Tuesday, February 22, 2011


Unknown - Directed by Jaume Collet-Serra, written by Oliver Butcher & Stephen Cornwell, based on the novel by Didier Van Cauwelaert, starring Liam Neeson, Diane Kruger, January Jones, and Bruno Ganz - Rated PG-13

This movie isn't good...it isn't bad...it's just there.

is a completely average psychological thriller that is not likely to stick around in anyone’s memory, but it is passable entertainment for a matinee. The previews for the film try to sell Unknown as a Taken sequel, but fans of that film will be disappointed. (For the record, I’ve never understood the popularity of Taken, which I found to be an average action film at best.) Unknown does feature a lead performance from Liam Neeson, however, and that counts for something.

Neeson plays Martin Harris, a doctor visiting Berlin to take part in a symposium on plants and crop engineering. Before he can make it there he is involved in a car wreck that leaves him in a coma. When Martin wakes up, he finds that his wife (January Jones) doesn’t seem to remember him and another man is claiming to be Martin Harris. This sets up the central conflict of the film: who is Martin Harris? Needless to say, Neeson spends the entire movie trying to figure that out as he questions those around him and even himself.

The uncertainty of the lead character does allow Unknown it’s only bit of style. Director Jaume Collet-Serra is able to create a real sense of disorientation throughout. It makes the early portions of the film quite effective. Unfortunately, the film devolves into a Bourne Identity wannabe later on with a few frenetic car chases and fight scenes.

Unknown stays slightly afloat thanks to Neeson. He has always had great screen presence and while he’s not doing anything particularly impressive in this unlikely “aged action hero” phase, he is still fun to watch. Diane Kruger makes for a decent unlikely accomplice, but it is Bruno Ganz who enlivens the film with an eccentric performance as a relic of the Cold War. Frank Langella also makes an appearance later on, but is not given much to do. The weakest part of the cast is Jones. She may be perfectly suited in her role on “Mad Men” but she is completely out of place in a film like this. At no point is she truly believable and at times her acting is poor enough to be distracting.

This is mainly a film about the mystery and as far as that goes, it does keep you guessing. Well, maybe not guessing, but the film does remain interesting throughout. There may be a few things left slightly open, but a close viewing will show that everything does get tied up, even if there are some questions that would lead to some plot holes. Unknown isn’t meant to be closely inspected, though.

As an action film, however, Unknown fails quite miserably and it is even boring at times. Neeson’s investigation is a slow, uninteresting process for the most part and the stakes of the film are revealed a bit too late. Until you’re aware of what is going on, it’s hard to care about this mystery.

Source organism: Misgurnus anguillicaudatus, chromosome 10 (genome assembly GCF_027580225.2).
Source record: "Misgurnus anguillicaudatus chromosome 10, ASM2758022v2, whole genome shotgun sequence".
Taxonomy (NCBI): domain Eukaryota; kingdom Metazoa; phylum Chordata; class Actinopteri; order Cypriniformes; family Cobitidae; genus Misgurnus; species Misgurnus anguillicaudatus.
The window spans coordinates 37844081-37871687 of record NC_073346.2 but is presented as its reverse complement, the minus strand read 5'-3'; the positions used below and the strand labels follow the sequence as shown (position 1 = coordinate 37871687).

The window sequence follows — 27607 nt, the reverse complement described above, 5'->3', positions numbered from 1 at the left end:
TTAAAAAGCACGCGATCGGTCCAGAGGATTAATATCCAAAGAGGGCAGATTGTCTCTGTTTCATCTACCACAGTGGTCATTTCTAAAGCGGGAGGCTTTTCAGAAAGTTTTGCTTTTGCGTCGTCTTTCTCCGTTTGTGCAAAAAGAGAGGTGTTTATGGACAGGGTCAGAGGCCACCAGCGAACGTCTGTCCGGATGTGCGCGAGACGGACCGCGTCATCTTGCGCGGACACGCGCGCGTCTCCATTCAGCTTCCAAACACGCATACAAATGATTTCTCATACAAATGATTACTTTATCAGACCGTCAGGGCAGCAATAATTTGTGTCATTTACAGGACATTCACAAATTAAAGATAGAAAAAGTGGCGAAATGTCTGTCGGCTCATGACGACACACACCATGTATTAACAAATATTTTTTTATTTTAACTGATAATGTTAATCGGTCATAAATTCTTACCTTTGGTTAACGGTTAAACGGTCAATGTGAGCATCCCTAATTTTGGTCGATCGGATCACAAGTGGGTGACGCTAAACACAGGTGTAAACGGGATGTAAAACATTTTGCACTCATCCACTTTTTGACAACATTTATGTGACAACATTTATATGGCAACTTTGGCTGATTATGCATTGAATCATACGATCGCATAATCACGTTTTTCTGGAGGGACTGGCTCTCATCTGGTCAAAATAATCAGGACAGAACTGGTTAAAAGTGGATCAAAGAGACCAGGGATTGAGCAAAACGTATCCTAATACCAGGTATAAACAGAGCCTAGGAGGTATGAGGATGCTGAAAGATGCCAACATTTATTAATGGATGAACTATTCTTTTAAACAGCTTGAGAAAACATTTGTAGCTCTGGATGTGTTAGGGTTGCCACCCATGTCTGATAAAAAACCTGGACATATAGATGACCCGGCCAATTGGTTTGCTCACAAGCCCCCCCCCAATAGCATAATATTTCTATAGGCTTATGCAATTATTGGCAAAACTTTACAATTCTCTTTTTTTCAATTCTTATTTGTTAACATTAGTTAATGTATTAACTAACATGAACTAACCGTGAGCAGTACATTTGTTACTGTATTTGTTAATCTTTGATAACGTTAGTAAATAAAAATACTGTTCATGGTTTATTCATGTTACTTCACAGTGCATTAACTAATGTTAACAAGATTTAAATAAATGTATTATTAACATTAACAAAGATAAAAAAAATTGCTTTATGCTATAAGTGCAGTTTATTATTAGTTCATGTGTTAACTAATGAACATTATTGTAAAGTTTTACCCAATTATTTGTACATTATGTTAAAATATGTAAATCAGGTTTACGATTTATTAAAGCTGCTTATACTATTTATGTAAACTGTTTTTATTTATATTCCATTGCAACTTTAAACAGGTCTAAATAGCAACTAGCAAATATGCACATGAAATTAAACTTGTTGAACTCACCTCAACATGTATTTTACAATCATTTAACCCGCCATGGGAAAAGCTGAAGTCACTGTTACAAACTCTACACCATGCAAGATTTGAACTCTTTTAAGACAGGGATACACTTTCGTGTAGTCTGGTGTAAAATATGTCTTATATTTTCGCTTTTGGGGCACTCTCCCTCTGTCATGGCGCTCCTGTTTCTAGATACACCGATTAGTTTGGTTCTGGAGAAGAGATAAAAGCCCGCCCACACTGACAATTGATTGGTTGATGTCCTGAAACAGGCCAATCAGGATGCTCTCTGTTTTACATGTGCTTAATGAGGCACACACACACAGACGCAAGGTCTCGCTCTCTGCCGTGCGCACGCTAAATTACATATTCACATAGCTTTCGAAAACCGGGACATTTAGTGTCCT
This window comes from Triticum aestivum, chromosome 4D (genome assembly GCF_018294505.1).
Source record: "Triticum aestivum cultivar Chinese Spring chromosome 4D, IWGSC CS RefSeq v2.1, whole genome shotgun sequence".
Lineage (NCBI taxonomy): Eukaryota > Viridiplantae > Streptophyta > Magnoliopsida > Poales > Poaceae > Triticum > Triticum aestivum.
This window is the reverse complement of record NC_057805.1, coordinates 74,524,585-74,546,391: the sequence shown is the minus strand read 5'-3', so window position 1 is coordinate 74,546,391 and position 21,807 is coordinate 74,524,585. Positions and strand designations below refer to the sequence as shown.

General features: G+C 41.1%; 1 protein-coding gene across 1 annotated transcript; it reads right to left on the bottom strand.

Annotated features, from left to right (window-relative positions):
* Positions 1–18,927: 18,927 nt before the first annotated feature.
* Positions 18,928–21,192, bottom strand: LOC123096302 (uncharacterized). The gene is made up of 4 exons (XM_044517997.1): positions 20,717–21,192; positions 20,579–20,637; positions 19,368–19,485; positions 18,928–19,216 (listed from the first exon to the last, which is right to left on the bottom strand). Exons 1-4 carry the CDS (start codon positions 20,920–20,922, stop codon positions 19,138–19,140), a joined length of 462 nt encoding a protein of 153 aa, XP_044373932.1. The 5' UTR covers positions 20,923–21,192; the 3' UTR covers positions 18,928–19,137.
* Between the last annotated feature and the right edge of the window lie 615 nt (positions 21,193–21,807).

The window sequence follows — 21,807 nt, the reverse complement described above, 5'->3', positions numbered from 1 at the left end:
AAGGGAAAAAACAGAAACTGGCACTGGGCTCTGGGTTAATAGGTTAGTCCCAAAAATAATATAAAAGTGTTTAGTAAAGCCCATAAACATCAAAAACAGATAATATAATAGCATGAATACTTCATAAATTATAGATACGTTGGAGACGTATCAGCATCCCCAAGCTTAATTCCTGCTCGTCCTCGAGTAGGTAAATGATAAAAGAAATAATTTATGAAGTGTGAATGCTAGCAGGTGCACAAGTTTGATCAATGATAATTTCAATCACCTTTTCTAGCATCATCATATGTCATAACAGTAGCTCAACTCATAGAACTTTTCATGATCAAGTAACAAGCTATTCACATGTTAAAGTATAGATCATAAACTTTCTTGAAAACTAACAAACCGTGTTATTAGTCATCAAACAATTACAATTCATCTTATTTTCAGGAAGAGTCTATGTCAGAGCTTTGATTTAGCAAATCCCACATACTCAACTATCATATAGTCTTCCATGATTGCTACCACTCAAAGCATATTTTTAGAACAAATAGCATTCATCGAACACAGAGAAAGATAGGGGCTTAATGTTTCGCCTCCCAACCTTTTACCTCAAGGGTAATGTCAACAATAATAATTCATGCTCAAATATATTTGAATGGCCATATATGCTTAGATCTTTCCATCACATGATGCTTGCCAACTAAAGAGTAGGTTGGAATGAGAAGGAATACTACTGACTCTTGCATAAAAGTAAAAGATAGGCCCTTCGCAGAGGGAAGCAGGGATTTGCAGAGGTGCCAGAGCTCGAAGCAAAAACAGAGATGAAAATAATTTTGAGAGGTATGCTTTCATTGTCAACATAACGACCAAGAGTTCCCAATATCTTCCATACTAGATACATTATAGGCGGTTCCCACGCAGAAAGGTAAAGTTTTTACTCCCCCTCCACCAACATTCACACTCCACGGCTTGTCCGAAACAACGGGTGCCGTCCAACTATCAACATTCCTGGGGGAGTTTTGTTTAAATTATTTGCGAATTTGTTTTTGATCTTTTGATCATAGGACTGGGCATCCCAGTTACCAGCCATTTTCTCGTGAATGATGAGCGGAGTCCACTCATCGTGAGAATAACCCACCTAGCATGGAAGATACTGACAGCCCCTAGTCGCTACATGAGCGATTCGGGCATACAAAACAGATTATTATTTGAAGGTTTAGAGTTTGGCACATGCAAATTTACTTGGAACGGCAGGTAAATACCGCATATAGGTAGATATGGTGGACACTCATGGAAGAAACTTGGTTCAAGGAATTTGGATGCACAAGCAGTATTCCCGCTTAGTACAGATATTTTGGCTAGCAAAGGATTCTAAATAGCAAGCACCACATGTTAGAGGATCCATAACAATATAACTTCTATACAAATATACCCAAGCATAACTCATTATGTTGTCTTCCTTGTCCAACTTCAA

There’s not much else to say about Unknown, and that might be the most telling aspect of the film. Plus, it’s hard to discuss some of the film’s larger faults without spoiling it. There’s just not much here. It’ll pass a couple hours and you might enjoy a bit of that time, but you probably won’t remember it for very long.

Random Thoughts (SPOILERS)

This movie is similar to plenty of other thrillers about mistaken identity and/or memory loss, but what stuck out to me were the similarities to Total Recall. Except that film was left a bit more open to argument. This movie is problematic in that Neeson regains his memory, but doesn’t regain his personality. That didn’t make sense to me. So he remembers that he was once a cold-blooded assassin, but doesn’t remember why? He just decided to be good? That needed a bit more development, in my opinion. It would’ve been interesting to at least see a struggle within when he realized who he once was, rather than just an instant condemnation of his past actions and an immediate chance for salvation. Oh, and what a punishment, he trades in January Jones for Diane Kruger. And why is Kruger okay with running off with a killer? Sure, he’s fine now, but is it not crossing her mind that he might revert back or that maybe he’s actually lying about everything?

Jones may have been terrible, but at least she gets blown up.

Why didn’t the replacement Harris just pull Neeson to the side and explain what had happened? Why did they mess with him? Why wasn’t he taken out immediately? Why was such a bumbling assassin sent after him? I know, I know, if these issues were dealt with then the movie would have only been thirty minutes long, but some of these questions could have been addressed.

And Neeson is all about saving…corn? I didn’t care for Taken all that much, but “Give me back my daughter!” is a bit more compelling than “Give me back that genetically altered strain of super-corn!”

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